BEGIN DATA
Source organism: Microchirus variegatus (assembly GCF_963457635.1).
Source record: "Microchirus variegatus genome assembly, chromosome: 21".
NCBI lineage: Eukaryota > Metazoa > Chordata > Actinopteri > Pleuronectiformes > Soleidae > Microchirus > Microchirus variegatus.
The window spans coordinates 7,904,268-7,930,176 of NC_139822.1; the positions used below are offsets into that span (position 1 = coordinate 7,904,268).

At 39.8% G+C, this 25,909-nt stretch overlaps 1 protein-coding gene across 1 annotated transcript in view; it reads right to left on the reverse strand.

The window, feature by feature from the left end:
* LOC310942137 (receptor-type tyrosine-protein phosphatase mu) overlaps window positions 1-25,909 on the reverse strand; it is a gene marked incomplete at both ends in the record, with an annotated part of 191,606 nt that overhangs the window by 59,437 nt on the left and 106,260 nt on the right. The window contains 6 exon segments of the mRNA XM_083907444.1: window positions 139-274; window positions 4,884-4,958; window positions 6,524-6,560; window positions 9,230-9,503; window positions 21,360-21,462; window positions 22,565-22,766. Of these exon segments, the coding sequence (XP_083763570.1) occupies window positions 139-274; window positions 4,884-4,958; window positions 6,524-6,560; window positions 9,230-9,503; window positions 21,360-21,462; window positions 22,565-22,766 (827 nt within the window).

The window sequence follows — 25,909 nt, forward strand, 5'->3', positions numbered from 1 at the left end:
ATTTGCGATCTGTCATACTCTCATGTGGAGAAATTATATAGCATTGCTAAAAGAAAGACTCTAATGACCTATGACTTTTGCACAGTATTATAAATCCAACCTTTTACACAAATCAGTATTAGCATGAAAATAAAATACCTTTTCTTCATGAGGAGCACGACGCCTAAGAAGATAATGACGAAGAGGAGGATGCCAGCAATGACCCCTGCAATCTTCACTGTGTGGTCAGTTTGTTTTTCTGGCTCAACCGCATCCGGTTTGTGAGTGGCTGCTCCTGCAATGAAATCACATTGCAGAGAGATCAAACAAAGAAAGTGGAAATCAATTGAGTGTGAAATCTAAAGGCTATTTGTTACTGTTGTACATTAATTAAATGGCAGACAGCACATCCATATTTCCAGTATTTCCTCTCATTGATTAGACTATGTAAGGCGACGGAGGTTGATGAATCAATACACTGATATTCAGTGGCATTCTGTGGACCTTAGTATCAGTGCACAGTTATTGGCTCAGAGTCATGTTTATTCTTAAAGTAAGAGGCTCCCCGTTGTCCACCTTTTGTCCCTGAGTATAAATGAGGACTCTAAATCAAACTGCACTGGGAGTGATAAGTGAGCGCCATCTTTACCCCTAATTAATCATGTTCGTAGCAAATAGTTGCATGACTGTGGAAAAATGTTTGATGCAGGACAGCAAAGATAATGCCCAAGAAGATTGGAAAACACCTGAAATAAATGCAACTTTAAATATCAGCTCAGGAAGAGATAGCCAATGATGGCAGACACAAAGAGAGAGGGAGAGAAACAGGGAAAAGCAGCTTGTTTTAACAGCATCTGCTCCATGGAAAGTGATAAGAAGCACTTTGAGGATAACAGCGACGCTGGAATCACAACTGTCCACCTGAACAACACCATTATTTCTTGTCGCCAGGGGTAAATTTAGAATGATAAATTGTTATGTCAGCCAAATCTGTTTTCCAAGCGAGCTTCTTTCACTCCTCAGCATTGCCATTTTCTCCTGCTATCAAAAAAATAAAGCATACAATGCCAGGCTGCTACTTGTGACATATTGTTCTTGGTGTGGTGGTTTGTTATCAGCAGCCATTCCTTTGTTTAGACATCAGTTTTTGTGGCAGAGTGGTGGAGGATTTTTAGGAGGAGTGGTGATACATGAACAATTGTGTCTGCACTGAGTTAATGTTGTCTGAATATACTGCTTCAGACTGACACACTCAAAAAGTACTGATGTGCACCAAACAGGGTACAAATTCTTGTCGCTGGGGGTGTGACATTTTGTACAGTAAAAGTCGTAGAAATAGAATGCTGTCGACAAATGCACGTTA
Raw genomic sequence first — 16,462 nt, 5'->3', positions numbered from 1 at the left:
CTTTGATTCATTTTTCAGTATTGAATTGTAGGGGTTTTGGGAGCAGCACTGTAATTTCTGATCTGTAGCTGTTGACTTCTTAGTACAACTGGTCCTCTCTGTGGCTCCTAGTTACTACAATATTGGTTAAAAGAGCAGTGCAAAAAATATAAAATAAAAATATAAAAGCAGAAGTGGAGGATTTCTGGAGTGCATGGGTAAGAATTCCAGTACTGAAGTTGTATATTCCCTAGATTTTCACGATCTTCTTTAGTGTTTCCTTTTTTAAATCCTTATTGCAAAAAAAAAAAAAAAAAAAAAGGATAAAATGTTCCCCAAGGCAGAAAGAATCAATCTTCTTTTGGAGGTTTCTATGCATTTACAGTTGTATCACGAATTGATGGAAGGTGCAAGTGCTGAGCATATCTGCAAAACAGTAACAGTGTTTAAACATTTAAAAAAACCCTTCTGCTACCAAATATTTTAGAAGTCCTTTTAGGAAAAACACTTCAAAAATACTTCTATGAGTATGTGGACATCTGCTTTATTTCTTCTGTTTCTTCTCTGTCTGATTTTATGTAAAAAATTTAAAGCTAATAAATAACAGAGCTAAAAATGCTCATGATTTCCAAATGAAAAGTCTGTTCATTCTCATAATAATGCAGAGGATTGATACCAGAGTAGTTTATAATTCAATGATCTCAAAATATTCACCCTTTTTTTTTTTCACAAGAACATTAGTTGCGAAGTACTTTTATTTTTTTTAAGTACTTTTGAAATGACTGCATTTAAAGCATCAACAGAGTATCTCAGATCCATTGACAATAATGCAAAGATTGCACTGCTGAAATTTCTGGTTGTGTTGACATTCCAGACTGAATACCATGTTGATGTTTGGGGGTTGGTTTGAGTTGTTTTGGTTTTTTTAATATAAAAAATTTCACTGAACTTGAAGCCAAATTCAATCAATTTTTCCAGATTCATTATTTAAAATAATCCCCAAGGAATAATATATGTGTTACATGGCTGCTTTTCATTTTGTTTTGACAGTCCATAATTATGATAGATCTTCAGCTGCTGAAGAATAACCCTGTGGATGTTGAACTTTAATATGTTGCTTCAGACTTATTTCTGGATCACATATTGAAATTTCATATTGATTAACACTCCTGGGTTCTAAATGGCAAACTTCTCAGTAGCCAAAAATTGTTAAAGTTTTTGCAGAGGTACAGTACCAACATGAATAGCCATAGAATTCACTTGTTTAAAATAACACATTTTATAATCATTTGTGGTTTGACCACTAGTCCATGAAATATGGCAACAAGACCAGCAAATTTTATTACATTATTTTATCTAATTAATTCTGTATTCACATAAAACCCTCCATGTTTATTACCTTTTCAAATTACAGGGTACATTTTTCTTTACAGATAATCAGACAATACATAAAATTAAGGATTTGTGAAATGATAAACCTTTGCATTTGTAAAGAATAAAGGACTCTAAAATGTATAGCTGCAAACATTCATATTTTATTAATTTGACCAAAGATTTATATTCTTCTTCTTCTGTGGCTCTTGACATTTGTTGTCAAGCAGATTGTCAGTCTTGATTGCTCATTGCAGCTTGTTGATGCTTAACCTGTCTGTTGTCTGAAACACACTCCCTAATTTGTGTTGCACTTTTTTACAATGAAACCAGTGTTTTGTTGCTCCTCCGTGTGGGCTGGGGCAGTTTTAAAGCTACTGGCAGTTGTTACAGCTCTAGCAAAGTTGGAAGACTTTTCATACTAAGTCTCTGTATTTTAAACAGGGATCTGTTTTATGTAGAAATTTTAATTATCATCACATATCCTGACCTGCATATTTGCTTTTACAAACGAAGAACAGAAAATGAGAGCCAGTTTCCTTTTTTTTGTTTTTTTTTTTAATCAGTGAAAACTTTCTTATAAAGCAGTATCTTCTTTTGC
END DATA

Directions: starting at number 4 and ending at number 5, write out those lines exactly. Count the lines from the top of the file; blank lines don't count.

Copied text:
The window spans coordinates 7,904,268-7,930,176 of NC_139822.1; the positions used below are offsets into that span (position 1 = coordinate 7,904,268).

At 39.8% G+C, this 25,909-nt stretch overlaps 1 protein-coding gene across 1 annotated transcript in view; it reads right to left on the reverse strand.